Next Sunday, you'll be able to appreciate Henri Matisse's cut-outs in a stunning exhibit at the Museum of Modern Art. From MoMA's exhibit notes:

In the late 1940s, Henri Matisse turned almost exclusively to cut paper as his primary medium, and scissors as his chief implement, introducing a radically new operation that came to be called a cut-out. Matisse would cut painted sheets into forms of varying shapes and sizes—from the vegetal to the abstract—which he then arranged into lively compositions, striking for their play with color and contrast, their exploitation of decorative strategies, and their economy of means. Initially, these compositions were of modest size but, over time, their scale grew along with Matisse’s ambitions for them, expanding into mural or room-size works.

There are around 100 cut-outs of varying sizes in the Joan and Preston Robert Tisch Exhibition Gallery, making it the largest presentation of the works. MoMA adds, "The last time New York audiences were treated to an in-depth look at the cut-outs was in 1961."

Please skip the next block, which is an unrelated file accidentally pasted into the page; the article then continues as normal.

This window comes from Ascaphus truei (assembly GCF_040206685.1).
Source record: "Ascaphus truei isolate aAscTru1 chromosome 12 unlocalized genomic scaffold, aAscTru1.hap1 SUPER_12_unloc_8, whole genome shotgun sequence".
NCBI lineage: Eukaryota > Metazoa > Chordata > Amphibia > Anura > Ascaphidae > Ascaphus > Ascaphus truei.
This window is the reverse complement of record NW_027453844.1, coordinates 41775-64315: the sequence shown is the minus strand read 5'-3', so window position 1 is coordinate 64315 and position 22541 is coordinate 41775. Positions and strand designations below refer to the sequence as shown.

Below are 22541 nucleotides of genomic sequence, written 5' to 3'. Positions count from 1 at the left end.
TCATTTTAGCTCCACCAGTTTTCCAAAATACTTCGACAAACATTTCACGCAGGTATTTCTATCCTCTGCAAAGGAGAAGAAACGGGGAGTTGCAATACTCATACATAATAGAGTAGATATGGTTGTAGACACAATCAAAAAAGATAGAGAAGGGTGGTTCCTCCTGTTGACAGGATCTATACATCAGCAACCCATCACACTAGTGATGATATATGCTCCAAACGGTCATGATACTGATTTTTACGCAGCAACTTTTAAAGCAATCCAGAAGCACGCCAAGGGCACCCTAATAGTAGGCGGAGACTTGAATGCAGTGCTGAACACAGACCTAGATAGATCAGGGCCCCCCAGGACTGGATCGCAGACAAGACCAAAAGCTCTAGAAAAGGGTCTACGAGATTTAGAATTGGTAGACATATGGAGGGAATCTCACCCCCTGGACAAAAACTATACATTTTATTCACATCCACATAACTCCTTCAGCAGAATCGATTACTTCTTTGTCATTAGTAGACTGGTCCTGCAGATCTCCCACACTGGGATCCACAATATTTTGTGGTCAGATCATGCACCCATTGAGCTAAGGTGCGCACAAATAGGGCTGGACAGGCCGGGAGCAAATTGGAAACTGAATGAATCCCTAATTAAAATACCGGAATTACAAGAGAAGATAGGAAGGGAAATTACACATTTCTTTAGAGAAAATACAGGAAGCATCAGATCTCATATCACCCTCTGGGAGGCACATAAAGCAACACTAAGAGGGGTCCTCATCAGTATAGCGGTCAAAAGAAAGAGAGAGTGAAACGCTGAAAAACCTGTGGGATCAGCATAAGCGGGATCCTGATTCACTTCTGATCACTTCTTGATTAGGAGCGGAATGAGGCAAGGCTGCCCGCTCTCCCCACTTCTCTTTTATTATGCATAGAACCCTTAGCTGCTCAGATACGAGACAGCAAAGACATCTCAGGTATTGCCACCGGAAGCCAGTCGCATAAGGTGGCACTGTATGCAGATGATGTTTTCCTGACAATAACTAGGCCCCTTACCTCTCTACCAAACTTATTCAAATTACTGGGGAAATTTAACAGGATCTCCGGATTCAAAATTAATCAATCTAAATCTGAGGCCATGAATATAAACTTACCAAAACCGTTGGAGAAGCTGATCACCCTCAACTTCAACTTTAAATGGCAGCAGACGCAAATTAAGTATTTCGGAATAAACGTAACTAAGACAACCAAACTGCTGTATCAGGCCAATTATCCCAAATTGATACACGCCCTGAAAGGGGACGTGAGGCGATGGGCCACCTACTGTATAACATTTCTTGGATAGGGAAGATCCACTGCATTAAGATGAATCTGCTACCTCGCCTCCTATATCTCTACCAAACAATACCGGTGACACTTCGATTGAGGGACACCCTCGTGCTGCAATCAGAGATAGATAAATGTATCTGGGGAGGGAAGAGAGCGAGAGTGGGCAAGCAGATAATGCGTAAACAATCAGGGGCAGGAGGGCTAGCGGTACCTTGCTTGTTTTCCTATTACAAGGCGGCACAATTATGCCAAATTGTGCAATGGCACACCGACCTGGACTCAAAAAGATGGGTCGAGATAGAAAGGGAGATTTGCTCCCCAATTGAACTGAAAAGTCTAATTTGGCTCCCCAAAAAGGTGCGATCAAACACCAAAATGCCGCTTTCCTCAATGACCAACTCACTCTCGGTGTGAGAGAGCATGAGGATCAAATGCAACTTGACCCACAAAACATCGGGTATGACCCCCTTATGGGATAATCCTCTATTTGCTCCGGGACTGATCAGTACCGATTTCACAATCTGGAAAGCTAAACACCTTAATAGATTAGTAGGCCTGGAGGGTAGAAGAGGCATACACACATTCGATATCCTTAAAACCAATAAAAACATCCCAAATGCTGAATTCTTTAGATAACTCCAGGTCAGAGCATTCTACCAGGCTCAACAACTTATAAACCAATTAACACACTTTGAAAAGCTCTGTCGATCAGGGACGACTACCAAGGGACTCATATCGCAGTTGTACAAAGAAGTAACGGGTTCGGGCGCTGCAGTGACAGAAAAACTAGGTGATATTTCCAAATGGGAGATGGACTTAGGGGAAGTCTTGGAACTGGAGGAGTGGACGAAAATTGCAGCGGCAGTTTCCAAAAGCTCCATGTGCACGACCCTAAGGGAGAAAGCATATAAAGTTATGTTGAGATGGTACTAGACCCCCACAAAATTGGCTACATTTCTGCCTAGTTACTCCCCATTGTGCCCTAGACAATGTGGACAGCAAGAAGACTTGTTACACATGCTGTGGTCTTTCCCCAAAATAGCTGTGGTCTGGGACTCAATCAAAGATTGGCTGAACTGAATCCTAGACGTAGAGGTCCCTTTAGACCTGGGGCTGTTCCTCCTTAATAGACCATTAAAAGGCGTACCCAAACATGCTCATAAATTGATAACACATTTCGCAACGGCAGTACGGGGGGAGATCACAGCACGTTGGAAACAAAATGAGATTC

Art critic Adrian Searle of The Guardian was transported by the cut-outs, which were previously on view at The Tate: "Ravishing, filled with light and decoration, exuberance and a kind of violence, Henri Matisse: The Cut-Outs is about more than just pleasure. It charts not simply the consummation of the artist's long career but a kind of self-usurpation. In his last years, Matisse went beyond himself... How rich all this is, how marvellous, how alive."

Henri Matisse: The Cut-Outs, opens on Monday, October 12 and closes February 8, 2015. Timed tickets are required (MoMA members do not need timed tickets).